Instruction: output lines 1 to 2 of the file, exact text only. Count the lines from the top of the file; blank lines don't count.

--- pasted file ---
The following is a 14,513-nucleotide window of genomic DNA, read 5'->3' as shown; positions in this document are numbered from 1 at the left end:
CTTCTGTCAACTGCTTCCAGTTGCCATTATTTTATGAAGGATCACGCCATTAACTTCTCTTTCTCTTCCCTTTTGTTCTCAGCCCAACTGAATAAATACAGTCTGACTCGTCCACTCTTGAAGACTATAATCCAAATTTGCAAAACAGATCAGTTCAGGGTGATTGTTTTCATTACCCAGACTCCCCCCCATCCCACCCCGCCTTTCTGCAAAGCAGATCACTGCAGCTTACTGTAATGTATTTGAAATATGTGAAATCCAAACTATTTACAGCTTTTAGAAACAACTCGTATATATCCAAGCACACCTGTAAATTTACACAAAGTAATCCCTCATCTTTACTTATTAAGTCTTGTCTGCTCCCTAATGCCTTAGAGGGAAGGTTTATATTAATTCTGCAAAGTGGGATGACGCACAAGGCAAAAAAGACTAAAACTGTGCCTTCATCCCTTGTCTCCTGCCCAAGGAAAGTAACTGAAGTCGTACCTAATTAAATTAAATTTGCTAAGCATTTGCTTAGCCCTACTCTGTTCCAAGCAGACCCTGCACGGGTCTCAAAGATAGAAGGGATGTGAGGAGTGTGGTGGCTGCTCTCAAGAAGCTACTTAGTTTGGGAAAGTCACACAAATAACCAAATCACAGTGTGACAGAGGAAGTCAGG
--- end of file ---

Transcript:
The following is a 14,513-nucleotide window of genomic DNA, read 5'->3' as shown; positions in this document are numbered from 1 at the left end:
CTTCTGTCAACTGCTTCCAGTTGCCATTATTTTATGAAGGATCACGCCATTAACTTCTCTTTCTCTTCCCTTTTGTTCTCAGCCCAACTGAATAAATACAGTCTGACTCGTCCACTCTTGAAGACTATAATCCAAATTTGCAAAACAGATCAGTTCAGGGTGATTGTTTTCATTACCCAGACTCCCCCCCATCCCACCCCGCCTTTCTGCAAAGCAGATCACTGCAGCTTACTGTAATGTATTTGAAATATGTGAAATCCAAACTATTTACAGCTTTTAGAAACAACTCGTATATATCCAAGCACACCTGTAAATTTACACAAAGTAATCCCTCATCTTTACTTATTAAGTCTTGTCTGCTCCCTAATGCCTTAGAGGGAAGGTTTATATTAATTCTGCAAAGTGGGATGACGCACAAGGCAAAAAAGACTAAAACTGTGCCTTCATCCCTTGTCTCCTGCCCAAGGAAAGTAACTGAAGTCGTACCTAATTAAATTAAATTTGCTAAGCATTTGCTTAGCCCTACTCTGTTCCAAGCAGACCCTGCACGGGTCTCAAAGATAGAAGGGATGTGAGGAGTGTGGTGGCTGCTCTCAAGAAGCTACTTAGTTTGGGAAAGTCACACAAATAACCAAATCACAGTGTGACAGAGGAAGTCAGG